The rights provided to [Barrow-Shaver] under this Letter Agreement may not be assigned, subleased or otherwise transferred in whole or in part, without the express written consent of Carrizo.

Later, Barrow-Shaver wanted to assign its interests in the farmout to a third party, Raptor Petroleum. It secured the consent of many parties, but Carrizo did not consent to the assignment. Instead, it offered to sell its interest in the lease to Barrow-Shaver for $5 million – a deal Barrow-Shaver did not accept. When Carrizo did not consent, Barrow-Shaver’s deal with Raptor fell through. 

Barrow-Shaver sued Carrizo and alleged that the consent-to-assign provision was silent when it came to why Carrizo could withhold consent. Based on this purported silence, Barrow-Shaver introduced testimony from a noted oil and gas law professor, who testified that “charging for consent to assign is inconsistent with the custom and usage of the industry” and that Carrizo’s refusal to consent was a breach of the farmout. The jury agreed and awarded $27.6 million in damages for breach of the farmout.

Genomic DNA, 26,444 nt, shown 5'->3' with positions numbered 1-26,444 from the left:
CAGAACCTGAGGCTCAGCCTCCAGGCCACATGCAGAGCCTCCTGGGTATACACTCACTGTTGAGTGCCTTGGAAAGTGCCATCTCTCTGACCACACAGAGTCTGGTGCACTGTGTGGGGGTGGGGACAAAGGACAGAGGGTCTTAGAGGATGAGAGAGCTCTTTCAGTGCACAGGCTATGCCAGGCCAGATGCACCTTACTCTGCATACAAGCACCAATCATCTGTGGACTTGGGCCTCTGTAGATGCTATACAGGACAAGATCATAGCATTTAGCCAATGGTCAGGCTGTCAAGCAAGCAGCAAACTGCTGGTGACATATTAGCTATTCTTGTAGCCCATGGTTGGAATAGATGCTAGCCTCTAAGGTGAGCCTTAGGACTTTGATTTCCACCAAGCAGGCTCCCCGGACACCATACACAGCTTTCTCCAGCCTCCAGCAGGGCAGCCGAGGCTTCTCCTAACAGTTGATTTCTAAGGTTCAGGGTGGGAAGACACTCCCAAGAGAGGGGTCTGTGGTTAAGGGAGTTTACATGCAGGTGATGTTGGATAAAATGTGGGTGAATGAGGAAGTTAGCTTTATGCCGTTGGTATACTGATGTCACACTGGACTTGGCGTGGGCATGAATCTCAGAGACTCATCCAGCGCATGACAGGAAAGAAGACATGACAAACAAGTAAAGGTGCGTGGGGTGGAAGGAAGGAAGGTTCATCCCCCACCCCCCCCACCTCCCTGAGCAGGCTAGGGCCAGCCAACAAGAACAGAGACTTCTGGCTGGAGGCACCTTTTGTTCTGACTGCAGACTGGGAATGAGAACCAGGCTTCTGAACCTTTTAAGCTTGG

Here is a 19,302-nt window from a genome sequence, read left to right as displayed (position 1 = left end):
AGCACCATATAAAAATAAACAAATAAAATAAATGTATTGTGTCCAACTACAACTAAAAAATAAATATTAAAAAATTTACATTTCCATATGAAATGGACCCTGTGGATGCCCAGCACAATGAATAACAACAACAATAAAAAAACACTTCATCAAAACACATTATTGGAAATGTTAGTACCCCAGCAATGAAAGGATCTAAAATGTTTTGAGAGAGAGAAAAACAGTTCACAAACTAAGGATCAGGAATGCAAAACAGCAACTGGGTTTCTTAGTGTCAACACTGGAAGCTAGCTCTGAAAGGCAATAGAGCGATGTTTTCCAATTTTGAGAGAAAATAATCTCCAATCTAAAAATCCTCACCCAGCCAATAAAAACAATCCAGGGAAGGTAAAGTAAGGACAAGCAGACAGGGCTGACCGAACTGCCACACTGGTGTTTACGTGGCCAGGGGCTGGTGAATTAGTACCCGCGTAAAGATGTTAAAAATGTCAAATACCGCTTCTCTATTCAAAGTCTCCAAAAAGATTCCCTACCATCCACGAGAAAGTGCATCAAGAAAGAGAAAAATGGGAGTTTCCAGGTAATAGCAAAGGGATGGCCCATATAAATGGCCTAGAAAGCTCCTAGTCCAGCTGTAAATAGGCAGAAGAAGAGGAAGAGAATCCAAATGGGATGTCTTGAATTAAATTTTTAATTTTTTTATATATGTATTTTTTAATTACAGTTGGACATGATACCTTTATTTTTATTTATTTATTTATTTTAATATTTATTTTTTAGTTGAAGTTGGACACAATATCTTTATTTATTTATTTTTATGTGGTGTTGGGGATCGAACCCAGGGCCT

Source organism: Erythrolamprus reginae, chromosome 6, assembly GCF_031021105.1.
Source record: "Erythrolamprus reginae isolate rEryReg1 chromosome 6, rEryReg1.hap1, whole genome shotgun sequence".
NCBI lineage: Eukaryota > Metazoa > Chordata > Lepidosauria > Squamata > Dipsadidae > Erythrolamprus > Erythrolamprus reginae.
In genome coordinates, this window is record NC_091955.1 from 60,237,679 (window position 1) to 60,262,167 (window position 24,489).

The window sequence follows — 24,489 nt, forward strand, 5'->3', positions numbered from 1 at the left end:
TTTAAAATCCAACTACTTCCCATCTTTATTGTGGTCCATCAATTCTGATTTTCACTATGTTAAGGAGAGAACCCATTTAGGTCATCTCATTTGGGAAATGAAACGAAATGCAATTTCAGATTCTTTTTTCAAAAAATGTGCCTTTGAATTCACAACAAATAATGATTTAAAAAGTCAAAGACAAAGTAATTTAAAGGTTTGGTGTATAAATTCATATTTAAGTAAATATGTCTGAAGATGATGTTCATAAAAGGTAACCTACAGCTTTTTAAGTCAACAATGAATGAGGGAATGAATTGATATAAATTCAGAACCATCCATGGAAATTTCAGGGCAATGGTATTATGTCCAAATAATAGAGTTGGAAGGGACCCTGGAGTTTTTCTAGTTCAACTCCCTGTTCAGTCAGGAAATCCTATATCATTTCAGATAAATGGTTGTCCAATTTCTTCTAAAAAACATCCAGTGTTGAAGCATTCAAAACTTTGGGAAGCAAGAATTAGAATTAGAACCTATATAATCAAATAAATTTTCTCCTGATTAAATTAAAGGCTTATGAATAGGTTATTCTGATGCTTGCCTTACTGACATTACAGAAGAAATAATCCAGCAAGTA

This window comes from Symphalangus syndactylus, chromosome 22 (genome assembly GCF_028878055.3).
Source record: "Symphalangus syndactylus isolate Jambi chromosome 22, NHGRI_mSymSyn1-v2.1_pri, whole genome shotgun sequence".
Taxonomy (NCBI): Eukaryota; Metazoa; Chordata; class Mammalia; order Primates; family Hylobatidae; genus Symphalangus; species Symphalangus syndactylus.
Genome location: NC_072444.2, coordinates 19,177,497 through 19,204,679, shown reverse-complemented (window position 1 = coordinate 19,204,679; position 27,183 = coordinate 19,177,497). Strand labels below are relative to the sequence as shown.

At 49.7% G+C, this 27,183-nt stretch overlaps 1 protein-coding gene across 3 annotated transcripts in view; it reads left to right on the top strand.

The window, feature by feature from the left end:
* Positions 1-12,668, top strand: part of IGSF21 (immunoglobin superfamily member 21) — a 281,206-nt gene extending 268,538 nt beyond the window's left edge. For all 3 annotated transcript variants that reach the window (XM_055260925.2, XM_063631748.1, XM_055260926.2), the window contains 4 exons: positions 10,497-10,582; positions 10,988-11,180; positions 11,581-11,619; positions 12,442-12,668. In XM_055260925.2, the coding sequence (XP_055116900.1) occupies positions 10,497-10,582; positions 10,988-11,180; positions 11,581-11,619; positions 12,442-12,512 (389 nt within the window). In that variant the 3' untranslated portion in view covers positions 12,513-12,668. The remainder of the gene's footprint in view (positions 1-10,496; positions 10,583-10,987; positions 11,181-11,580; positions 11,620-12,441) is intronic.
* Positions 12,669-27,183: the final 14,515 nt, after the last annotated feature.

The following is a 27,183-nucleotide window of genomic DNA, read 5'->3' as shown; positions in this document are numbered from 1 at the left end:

The Texas Supreme Court had to determine whether Carrizo breached the consent-to-assign provision. The Court noted that under the farmout, the consent needed to be express and in writing, but had no other requirements, including any requirement of reasonableness. And the Court declined to create any kind of implied duty – meaning a duty that would exist even if not mentioned in the agreement – of reasonableness. And despite Texas’s prohibition on unreasonable “restraints on the alienation of property,” the Court passed on using this standard to imply a reasonableness requirement for the consent-to-assign provision. 

Could this rejection of an implied reasonableness requirement be the sign of a sea change when it comes to hard consents in Texas oil and gas leases? The core of the farmout agreement is the assignment of a party’s fee interest in a lease, exactly the kind of interest transferred when a lessee assigns a lease to a third party. If a hard-consent provision is enforceable when it comes to farmouts, perhaps they are for standard lease transfers, too.